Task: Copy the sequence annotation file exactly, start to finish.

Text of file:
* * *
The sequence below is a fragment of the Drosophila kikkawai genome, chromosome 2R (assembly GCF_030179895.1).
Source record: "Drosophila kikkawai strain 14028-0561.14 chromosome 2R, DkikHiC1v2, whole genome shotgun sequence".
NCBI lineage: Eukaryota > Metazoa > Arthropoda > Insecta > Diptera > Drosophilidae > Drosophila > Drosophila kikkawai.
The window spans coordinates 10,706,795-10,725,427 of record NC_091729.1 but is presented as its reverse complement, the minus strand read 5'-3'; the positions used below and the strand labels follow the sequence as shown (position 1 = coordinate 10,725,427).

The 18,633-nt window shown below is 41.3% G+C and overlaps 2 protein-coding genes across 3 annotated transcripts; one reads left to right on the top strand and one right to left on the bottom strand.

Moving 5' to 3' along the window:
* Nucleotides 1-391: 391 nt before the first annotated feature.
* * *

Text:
The sequence below is a fragment of the Drosophila kikkawai genome, chromosome 2R (assembly GCF_030179895.1).
Source record: "Drosophila kikkawai strain 14028-0561.14 chromosome 2R, DkikHiC1v2, whole genome shotgun sequence".
NCBI lineage: Eukaryota > Metazoa > Arthropoda > Insecta > Diptera > Drosophilidae > Drosophila > Drosophila kikkawai.
The window spans coordinates 10,706,795-10,725,427 of record NC_091729.1 but is presented as its reverse complement, the minus strand read 5'-3'; the positions used below and the strand labels follow the sequence as shown (position 1 = coordinate 10,725,427).

The 18,633-nt window shown below is 41.3% G+C and overlaps 2 protein-coding genes across 3 annotated transcripts; one reads left to right on the top strand and one right to left on the bottom strand.

Moving 5' to 3' along the window:
* Nucleotides 1-391: 391 nt before the first annotated feature.